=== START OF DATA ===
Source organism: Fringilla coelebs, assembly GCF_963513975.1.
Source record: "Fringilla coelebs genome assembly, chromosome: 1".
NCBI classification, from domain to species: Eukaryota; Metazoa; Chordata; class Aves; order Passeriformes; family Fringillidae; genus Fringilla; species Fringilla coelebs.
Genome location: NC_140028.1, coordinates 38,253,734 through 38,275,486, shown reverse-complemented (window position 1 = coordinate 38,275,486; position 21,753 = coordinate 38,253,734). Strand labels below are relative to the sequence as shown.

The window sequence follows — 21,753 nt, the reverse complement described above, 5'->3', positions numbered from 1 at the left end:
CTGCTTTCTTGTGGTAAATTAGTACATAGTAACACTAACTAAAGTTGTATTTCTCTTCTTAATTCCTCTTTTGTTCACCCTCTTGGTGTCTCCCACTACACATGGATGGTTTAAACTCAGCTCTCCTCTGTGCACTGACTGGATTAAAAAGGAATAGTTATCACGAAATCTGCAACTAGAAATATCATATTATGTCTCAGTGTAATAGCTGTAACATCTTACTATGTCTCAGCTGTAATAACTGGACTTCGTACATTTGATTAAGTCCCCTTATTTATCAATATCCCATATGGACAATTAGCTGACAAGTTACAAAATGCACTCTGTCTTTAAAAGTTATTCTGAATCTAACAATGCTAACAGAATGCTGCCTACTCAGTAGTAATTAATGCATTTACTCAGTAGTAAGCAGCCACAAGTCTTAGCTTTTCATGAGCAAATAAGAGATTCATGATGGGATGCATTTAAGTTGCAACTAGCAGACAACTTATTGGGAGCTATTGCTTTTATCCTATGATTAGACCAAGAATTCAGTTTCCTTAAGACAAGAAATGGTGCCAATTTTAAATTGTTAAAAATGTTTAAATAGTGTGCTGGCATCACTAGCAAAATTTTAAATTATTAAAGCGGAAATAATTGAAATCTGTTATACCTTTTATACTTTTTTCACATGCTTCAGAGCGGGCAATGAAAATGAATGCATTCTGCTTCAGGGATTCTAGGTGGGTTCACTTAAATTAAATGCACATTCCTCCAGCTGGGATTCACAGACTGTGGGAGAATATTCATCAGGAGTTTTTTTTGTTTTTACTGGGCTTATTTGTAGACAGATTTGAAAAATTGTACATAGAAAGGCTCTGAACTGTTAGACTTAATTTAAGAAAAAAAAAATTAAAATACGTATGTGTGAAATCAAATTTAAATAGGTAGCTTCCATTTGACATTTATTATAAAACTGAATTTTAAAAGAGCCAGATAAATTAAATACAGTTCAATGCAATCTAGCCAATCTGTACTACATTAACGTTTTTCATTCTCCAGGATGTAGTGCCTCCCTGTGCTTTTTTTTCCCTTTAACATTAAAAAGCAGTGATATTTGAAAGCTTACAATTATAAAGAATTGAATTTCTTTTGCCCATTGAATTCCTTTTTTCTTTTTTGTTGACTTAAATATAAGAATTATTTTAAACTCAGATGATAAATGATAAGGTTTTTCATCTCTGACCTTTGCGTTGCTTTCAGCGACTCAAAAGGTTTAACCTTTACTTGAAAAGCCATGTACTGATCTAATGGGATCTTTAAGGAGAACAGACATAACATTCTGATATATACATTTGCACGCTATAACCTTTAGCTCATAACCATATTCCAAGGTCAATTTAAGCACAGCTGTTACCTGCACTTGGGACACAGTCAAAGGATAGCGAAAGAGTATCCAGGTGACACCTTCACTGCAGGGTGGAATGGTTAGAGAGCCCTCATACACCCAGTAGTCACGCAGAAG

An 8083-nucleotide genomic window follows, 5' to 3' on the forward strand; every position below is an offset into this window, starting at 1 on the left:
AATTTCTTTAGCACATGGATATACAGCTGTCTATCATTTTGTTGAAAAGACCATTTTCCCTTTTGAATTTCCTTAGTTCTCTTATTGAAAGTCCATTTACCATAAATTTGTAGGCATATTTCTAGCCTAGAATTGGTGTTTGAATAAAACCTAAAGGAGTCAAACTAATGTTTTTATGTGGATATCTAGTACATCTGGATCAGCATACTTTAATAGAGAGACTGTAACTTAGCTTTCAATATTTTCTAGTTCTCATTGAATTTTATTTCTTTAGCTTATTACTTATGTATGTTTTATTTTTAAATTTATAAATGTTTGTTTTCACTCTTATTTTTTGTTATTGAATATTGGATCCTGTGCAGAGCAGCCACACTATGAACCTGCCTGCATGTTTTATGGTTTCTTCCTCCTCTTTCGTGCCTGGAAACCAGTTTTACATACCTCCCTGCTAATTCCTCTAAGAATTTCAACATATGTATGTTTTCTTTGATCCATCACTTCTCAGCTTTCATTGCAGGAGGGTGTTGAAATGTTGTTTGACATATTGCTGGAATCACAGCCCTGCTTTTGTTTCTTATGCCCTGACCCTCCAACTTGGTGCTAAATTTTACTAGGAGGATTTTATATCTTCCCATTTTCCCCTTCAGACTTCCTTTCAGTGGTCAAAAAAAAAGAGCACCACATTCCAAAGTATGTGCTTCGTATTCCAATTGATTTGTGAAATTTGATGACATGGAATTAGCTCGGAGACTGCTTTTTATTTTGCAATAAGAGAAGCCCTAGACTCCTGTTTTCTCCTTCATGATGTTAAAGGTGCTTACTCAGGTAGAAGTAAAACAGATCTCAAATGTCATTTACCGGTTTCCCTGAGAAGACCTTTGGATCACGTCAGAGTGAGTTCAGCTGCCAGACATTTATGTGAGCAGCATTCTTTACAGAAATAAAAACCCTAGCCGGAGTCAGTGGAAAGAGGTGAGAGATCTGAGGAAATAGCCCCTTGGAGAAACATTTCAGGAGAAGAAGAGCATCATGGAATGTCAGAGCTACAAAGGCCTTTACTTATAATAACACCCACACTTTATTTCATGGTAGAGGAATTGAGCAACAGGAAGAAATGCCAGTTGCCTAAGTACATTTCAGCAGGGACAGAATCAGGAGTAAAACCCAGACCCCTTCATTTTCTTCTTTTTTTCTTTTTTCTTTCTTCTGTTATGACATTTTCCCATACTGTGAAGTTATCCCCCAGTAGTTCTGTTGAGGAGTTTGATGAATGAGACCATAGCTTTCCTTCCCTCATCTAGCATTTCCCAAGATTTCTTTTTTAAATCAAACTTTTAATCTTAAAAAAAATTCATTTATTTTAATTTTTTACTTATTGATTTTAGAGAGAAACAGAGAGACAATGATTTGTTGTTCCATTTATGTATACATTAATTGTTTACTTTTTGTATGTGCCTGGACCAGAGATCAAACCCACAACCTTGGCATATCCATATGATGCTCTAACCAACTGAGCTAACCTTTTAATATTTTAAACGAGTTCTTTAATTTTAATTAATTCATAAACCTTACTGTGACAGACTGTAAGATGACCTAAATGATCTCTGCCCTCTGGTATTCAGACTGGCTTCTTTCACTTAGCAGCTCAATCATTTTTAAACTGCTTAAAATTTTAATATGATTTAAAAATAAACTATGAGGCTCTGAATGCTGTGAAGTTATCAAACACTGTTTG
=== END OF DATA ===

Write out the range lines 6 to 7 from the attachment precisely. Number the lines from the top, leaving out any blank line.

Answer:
CTGCTTTCTTGTGGTAAATTAGTACATAGTAACACTAACTAAAGTTGTATTTCTCTTCTTAATTCCTCTTTTGTTCACCCTCTTGGTGTCTCCCACTACACATGGATGGTTTAAACTCAGCTCTCCTCTGTGCACTGACTGGATTAAAAAGGAATAGTTATCACGAAATCTGCAACTAGAAATATCATATTATGTCTCAGTGTAATAGCTGTAACATCTTACTATGTCTCAGCTGTAATAACTGGACTTCGTACATTTGATTAAGTCCCCTTATTTATCAATATCCCATATGGACAATTAGCTGACAAGTTACAAAATGCACTCTGTCTTTAAAAGTTATTCTGAATCTAACAATGCTAACAGAATGCTGCCTACTCAGTAGTAATTAATGCATTTACTCAGTAGTAAGCAGCCACAAGTCTTAGCTTTTCATGAGCAAATAAGAGATTCATGATGGGATGCATTTAAGTTGCAACTAGCAGACAACTTATTGGGAGCTATTGCTTTTATCCTATGATTAGACCAAGAATTCAGTTTCCTTAAGACAAGAAATGGTGCCAATTTTAAATTGTTAAAAATGTTTAAATAGTGTGCTGGCATCACTAGCAAAATTTTAAATTATTAAAGCGGAAATAATTGAAATCTGTTATACCTTTTATACTTTTTTCACATGCTTCAGAGCGGGCAATGAAAATGAATGCATTCTGCTTCAGGGATTCTAGGTGGGTTCACTTAAATTAAATGCACATTCCTCCAGCTGGGATTCACAGACTGTGGGAGAATATTCATCAGGAGTTTTTTTTGTTTTTACTGGGCTTATTTGTAGACAGATTTGAAAAATTGTACATAGAAAGGCTCTGAACTGTTAGACTTAATTTAAGAAAAAAAAAATTAAAATACGTATGTGTGAAATCAAATTTAAATAGGTAGCTTCCATTTGACATTTATTATAAAACTGAATTTTAAAAGAGCCAGATAAATTAAATACAGTTCAATGCAATCTAGCCAATCTGTACTACATTAACGTTTTTCATTCTCCAGGATGTAGTGCCTCCCTGTGCTTTTTTTTCCCTTTAACATTAAAAAGCAGTGATATTTGAAAGCTTACAATTATAAAGAATTGAATTTCTTTTGCCCATTGAATTCCTTTTTTCTTTTTTGTTGACTTAAATATAAGAATTATTTTAAACTCAGATGATAAATGATAAGGTTTTTCATCTCTGACCTTTGCGTTGCTTTCAGCGACTCAAAAGGTTTAACCTTTACTTGAAAAGCCATGTACTGATCTAATGGGATCTTTAAGGAGAACAGACATAACATTCTGATATATACATTTGCACGCTATAACCTTTAGCTCATAACCATATTCCAAGGTCAATTTAAGCACAGCTGTTACCTGCACTTGGGACACAGTCAAAGGATAGCGAAAGAGTATCCAGGTGACACCTTCACTGCAGGGTGGAATGGTTAGAGAGCCCTCATACACCCAGTAGTCACGCAGAAG

An 8083-nucleotide genomic window follows, 5' to 3' on the forward strand; every position below is an offset into this window, starting at 1 on the left: